California health officials said Friday that three people have died of West Nile virus this summer, marking the first deaths in what could be a particularly dangerous season for the disease.
The three people lived in Los Angeles, San Bernardino and Kern counties, according to state health officials. L.A. County health officials said the local patient who died was from the San Fernando Valley area and was hospitalized in early August.
West Nile virus is an illness that mostly exists in birds, but can be transmitted to mosquitoes that bite infected birds. Humans get the disease when they're bitten by those mosquitoes.
West Nile season typically begins with warmer weather in the summer and continues into the fall.
"West Nile virus can cause a deadly infection in humans, and the elderly are particularly susceptible," said Karen Smith, director of the state Department of Public Health. "August and September are peak periods of West Nile virus transmission in the state, so we urge everyone to take every possible precaution to protect themselves against mosquito bites."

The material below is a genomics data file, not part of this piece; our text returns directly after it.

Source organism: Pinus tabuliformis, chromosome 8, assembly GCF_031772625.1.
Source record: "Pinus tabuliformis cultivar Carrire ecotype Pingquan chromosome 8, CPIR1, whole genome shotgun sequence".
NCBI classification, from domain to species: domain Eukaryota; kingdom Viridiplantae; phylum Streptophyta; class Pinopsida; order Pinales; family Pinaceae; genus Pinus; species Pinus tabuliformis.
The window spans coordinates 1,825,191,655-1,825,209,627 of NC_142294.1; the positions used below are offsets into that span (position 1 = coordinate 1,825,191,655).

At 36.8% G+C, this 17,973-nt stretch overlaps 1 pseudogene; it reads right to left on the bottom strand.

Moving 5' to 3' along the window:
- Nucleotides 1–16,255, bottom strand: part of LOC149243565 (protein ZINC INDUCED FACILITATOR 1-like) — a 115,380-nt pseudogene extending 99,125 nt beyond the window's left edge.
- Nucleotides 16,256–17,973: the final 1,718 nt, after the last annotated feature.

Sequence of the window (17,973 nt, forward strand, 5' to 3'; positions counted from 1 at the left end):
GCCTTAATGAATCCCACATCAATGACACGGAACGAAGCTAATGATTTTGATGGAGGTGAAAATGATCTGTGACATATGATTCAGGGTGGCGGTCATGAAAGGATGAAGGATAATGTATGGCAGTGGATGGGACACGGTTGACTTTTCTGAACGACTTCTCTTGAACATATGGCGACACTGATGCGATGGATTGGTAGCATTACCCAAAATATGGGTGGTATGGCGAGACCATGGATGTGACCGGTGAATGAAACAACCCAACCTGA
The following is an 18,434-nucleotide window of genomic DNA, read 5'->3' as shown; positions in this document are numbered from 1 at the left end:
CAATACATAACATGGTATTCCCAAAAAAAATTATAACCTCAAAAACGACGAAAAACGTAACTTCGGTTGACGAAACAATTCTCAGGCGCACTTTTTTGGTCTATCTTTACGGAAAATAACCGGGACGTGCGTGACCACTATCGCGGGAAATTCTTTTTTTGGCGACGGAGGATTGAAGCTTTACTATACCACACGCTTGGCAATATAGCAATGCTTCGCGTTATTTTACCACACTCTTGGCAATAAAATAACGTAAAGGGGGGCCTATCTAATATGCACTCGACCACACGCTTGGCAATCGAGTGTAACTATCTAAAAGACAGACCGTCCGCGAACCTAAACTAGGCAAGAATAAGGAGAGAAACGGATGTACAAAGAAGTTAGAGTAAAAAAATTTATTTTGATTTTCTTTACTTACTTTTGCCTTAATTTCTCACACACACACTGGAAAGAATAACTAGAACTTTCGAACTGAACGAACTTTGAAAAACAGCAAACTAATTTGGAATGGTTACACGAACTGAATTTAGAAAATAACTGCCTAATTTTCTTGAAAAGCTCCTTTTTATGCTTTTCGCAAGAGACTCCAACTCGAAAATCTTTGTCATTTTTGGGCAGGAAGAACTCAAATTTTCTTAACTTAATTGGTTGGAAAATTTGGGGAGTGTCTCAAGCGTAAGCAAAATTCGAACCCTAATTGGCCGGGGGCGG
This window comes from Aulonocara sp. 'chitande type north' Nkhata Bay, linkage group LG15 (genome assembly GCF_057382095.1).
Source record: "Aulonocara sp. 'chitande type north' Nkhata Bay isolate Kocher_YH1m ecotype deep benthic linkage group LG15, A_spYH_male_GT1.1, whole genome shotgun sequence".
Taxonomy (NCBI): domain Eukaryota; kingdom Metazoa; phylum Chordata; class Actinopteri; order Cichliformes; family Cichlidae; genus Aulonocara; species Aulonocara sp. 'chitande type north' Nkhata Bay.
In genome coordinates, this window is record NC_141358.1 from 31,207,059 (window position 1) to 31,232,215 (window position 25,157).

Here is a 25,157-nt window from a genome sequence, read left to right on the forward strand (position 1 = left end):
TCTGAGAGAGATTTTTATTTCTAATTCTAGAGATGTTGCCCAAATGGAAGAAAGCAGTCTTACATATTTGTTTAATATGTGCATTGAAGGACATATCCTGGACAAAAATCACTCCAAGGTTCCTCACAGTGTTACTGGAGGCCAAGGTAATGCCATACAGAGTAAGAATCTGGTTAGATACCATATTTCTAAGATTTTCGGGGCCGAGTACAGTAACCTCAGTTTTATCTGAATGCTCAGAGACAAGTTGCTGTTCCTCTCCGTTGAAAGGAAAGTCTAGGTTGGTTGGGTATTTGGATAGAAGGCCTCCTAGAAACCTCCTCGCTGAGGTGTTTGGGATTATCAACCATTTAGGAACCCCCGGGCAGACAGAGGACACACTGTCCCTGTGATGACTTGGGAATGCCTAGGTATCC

Experts say that heavy rains this winter in California have led to more mosquitoes in the region. State data show that the number of mosquitoes testing positive for West Nile is higher this year than the state's most recent five-year average.
Most people who contract the illness don't notice any symptoms. But a very small number can develop encephalitis or meningitis that can be fatal.
Last year, 19 Californians died of West Nile virus.
Health officials recommend wearing insect repellent and long pants and long-sleeve shirts outdoors, especially during dawn and dusk, when mosquitoes are most likely to be active. They also recommend draining any standing water, like in flower pots or buckets, where mosquitoes can lay their eggs.